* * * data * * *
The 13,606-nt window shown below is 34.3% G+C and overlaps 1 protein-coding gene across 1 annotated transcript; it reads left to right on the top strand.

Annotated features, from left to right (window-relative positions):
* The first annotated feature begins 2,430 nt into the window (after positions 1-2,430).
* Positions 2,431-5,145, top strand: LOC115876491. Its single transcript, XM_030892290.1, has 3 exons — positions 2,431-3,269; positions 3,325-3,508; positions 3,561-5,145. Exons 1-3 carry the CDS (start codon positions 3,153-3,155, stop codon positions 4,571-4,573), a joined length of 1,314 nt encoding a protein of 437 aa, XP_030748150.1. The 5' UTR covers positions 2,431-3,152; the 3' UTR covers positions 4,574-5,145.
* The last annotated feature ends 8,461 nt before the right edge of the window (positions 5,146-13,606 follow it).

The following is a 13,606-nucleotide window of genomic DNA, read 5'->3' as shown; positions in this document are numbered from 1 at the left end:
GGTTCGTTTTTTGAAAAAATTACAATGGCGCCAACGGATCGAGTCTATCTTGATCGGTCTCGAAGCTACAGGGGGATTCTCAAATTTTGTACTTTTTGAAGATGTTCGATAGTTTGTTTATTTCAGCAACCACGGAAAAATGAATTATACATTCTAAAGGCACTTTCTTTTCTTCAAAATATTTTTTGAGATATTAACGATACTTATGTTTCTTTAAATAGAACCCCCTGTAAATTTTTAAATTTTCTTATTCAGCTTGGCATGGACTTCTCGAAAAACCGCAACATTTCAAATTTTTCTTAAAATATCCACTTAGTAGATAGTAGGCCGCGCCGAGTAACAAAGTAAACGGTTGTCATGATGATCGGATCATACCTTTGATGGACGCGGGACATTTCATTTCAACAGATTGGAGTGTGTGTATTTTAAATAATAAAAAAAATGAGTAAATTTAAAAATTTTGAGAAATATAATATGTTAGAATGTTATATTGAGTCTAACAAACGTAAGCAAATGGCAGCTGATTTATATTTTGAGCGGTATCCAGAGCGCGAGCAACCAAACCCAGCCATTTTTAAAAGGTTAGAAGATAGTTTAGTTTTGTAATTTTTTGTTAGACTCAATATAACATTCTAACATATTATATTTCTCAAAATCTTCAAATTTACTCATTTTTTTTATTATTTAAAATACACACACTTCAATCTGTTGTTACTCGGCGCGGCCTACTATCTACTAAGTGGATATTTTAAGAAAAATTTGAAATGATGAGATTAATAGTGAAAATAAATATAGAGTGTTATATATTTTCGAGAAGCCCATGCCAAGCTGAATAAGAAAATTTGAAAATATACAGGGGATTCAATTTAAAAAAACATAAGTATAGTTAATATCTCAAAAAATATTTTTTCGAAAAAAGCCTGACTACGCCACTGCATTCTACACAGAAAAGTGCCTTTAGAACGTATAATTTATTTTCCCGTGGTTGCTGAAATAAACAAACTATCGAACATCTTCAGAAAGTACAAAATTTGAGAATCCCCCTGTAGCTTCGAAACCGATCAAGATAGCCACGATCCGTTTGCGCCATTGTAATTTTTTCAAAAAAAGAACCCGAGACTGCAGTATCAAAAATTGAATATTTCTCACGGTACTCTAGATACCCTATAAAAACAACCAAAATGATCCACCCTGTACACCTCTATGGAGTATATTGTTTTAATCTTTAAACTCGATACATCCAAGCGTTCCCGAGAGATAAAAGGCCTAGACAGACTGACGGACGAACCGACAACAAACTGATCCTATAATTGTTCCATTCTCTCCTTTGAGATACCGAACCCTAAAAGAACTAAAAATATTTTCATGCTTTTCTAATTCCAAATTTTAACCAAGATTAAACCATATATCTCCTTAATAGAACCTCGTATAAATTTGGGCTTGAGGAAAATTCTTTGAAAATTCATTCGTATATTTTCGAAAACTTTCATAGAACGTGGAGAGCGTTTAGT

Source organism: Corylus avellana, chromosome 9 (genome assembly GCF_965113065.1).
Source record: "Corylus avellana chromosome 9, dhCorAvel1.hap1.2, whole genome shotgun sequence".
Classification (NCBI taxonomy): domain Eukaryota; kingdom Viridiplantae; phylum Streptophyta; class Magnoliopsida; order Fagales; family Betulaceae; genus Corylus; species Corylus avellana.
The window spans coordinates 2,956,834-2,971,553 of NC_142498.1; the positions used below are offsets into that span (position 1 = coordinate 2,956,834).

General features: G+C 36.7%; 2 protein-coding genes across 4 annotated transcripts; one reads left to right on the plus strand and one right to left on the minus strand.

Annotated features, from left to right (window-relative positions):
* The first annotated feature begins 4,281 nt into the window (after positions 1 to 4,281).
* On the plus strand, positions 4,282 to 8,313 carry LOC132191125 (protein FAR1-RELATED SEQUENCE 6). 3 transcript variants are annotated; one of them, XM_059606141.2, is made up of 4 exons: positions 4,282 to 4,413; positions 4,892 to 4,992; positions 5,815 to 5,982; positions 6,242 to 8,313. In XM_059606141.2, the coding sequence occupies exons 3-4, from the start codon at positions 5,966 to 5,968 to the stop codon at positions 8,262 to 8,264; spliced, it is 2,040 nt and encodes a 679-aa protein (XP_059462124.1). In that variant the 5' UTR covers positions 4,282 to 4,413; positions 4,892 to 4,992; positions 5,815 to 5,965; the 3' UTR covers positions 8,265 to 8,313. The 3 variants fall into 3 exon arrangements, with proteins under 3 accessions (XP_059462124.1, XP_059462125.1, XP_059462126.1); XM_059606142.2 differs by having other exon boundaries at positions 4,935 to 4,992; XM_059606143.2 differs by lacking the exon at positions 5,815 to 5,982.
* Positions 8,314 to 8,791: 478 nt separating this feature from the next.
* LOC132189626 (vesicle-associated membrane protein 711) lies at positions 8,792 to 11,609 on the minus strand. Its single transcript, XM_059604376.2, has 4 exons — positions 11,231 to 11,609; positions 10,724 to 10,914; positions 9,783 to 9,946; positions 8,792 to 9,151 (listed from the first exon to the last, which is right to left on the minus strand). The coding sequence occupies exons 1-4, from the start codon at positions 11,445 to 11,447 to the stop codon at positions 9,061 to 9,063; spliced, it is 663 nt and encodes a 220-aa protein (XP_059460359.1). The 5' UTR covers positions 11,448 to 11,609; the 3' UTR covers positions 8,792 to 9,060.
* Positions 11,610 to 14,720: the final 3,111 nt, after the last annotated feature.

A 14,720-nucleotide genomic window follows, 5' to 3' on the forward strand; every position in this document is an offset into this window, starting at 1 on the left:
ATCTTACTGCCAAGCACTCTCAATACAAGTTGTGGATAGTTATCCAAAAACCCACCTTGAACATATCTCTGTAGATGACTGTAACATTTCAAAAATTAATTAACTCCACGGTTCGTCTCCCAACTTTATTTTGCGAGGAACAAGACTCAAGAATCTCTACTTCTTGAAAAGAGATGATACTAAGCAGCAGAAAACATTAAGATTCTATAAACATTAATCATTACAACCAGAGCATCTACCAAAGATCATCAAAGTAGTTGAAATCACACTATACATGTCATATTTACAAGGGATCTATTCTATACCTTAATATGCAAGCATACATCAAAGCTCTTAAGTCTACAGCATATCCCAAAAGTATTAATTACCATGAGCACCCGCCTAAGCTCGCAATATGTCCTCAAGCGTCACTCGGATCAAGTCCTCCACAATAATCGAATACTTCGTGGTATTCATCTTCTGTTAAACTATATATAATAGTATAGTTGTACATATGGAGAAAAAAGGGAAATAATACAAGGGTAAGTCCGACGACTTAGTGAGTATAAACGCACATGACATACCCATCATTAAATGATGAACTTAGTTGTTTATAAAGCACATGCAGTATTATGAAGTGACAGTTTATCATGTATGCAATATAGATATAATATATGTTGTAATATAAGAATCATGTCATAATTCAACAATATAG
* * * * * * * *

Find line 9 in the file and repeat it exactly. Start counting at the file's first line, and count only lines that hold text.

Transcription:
Source record: "Corylus avellana chromosome 9, dhCorAvel1.hap1.2, whole genome shotgun sequence".